JBR members collaborate with Counterpoints Arts for the Tate Exchange ‘Who are We?’ Project. As part of the Open University’s partnership with the Tate Exchange, The Who are We? Project organises and curates a participatory, multi-platform event, involving artists, academics and civil society organizations to engage with questions such as ‘who are 'we' in divisive times?’ and ‘What solidarities can be produced against the backdrop of a 'hostile environment' for migrants’. This year’s event will take place from the 20-27 May 2018, Tate Modern, 5th floor Switch House, London. During this week, OU academics will hold several Learning Labs, which will bring together artists and scholars from across different disciplines. Reflections on art, academic and exchange from last year’s ‘Who are We?’ event can be read in our openDemocracy special feature ‘Who are ‘We’ in a moving world?’.
Members of the JBR stream are also collaborating with the Migration Museum Project on education, dissemination and knowledge exchange projects. This includes the ‘Ethics and Politics of the Refugee Crisis’ project, which combined exhibitions such as the ‘Call me by my name’ exhibition on the Calais refugee camp with a series of talks, seminars, learning labs, and ‘pop up professor’ events. We are currently extending the collaboration through a series of public talks and the production of educational materials for schools, young people and community groups. This year we have held additional events to coincide with the Migration Museum project exhibition ‘No Turning Back’ exhibition, which reflects on the history, present and future of migration in the UK. In April 2018, we held a roundtable with external speakers at the Migration Museum on ‘Technology-enabled Language Education for Migrants and Refugees in the UK’.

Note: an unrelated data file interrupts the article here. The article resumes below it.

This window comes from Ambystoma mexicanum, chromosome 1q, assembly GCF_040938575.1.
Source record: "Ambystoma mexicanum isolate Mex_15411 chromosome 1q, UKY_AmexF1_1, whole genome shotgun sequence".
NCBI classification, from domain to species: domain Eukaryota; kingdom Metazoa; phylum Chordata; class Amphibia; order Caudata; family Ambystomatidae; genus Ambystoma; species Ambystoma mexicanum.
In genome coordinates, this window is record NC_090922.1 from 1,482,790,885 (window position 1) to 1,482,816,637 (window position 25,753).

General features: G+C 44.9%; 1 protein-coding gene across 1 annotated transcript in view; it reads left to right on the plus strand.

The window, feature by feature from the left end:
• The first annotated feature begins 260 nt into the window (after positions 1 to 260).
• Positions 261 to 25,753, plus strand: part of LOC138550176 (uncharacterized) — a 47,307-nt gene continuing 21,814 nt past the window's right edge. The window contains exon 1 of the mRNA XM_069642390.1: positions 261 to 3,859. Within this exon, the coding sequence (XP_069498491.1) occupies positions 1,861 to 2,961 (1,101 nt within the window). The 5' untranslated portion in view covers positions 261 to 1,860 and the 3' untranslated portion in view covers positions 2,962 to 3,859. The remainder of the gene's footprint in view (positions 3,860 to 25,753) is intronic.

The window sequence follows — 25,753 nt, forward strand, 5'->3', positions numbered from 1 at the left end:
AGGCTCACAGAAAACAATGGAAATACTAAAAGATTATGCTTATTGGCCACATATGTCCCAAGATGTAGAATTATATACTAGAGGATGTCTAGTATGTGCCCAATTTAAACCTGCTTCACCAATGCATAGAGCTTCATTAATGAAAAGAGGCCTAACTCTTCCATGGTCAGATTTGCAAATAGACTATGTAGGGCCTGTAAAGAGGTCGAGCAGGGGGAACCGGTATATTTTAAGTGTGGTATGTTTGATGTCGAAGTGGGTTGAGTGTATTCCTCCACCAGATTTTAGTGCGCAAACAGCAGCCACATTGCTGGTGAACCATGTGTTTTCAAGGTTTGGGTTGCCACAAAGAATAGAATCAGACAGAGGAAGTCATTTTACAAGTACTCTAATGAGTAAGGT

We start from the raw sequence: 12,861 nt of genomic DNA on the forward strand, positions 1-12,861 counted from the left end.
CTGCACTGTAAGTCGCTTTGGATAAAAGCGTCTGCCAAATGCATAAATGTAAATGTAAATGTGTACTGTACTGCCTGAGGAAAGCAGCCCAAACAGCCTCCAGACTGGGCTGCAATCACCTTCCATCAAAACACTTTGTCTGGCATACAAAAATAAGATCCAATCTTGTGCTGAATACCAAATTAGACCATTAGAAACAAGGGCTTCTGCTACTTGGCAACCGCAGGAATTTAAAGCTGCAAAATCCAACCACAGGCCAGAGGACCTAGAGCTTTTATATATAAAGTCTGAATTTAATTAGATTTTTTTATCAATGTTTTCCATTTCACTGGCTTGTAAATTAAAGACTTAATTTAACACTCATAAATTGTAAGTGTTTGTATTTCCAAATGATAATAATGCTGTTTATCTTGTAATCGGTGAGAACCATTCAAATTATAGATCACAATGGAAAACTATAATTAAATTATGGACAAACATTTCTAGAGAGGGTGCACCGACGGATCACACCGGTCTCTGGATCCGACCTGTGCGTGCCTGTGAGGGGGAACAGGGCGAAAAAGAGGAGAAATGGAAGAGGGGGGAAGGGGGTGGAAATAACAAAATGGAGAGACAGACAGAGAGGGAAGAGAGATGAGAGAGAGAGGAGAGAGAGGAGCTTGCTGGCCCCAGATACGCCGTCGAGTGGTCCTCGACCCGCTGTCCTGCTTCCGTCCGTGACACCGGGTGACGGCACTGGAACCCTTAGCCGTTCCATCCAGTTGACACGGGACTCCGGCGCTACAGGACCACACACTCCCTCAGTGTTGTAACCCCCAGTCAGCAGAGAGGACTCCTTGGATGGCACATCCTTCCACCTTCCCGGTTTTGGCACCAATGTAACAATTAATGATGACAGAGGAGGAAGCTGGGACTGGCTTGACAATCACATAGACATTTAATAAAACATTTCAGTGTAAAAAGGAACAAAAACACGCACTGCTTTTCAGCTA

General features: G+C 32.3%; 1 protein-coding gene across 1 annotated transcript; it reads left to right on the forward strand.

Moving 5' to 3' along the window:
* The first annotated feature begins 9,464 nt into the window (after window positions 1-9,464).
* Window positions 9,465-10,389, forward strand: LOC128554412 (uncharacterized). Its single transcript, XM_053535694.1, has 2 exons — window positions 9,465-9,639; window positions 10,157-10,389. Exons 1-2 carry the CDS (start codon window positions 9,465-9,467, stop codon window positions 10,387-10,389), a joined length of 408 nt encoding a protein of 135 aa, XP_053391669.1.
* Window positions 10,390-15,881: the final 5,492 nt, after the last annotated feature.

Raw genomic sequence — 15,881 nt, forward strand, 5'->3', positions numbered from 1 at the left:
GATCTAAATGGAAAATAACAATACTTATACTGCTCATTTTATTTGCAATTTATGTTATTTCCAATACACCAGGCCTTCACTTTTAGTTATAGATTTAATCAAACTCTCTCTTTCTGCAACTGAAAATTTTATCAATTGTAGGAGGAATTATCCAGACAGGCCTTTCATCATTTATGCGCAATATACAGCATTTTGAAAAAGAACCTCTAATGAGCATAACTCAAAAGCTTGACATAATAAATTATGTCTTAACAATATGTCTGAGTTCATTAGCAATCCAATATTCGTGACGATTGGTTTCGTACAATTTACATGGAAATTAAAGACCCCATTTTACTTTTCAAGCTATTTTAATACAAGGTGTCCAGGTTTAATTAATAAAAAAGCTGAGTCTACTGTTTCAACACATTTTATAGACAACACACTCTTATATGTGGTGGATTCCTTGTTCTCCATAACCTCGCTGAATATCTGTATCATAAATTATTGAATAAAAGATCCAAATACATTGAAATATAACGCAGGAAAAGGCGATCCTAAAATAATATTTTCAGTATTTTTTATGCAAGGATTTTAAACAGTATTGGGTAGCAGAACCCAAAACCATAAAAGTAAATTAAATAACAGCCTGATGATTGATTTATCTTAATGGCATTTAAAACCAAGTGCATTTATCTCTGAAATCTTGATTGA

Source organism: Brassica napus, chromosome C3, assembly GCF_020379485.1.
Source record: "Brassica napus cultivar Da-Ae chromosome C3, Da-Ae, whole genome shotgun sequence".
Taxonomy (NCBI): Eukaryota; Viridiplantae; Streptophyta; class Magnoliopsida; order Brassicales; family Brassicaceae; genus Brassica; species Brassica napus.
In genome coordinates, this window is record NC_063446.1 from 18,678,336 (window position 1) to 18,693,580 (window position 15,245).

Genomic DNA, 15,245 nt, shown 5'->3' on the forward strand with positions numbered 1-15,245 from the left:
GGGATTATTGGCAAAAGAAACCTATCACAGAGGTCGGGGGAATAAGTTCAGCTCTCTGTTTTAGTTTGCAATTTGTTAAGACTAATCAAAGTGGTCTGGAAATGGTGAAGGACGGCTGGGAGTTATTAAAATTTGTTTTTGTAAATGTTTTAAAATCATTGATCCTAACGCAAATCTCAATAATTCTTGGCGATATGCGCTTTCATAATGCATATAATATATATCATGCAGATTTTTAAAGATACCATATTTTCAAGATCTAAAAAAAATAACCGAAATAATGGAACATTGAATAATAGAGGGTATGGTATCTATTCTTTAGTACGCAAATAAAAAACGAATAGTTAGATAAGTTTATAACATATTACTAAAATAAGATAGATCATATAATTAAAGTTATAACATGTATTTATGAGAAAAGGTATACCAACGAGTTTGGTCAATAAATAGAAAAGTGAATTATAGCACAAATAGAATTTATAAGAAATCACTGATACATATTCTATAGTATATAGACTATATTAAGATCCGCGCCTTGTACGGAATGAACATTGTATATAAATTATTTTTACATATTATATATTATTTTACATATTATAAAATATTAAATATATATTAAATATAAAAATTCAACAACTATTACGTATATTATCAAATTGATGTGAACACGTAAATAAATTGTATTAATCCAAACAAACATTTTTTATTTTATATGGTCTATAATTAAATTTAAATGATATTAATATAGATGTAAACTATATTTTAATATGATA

Members of JBR have been involved in the Open University's work in the process leading towards the UN global compact for safe, regular and orderly migration. The compact arises from an extraordinary summit that took place in September 2016 to respond to the large movement of migrants and refugees and it is due to be launched in 2018. The OU's work for this process has mostly involved contributing to meetings and producing some written materials.
Members of the Private Lives, Public Intimacies and Justice, Borders, Rights streams have collaborated on a special issue for Discover Society, an open access publication of social research, commentary and policy analysis on the topic of ‘Families and Relationships across Crises’ (May 2017). Contributions addressed the ways in which families and relationships are created, sustained, challenged, and disrupted against the backdrop of social and political crises, drawing on original research and rich data. Through exploration of the intersecting axes of emotional and material precarity, the articles move debate away from ideas of relationships being ‘in crisis’ and concentrate instead on crisis as a backdrop for the material and ideological condition of contemporary relationships. The launch event of the special issue attracted a large audience of policy makers, NGO representatives, activists, and academics.
This glossary has been designed to explain some of the key terms used in relation to Brexit.
250 insights into how migration affects all of us, not just migrants.
Posted throughout 2018, 5 days a week for 50 weeks, ahead of the OU’s 50th anniversary celebrations in 2019.
Check out the October 2018 newsletter: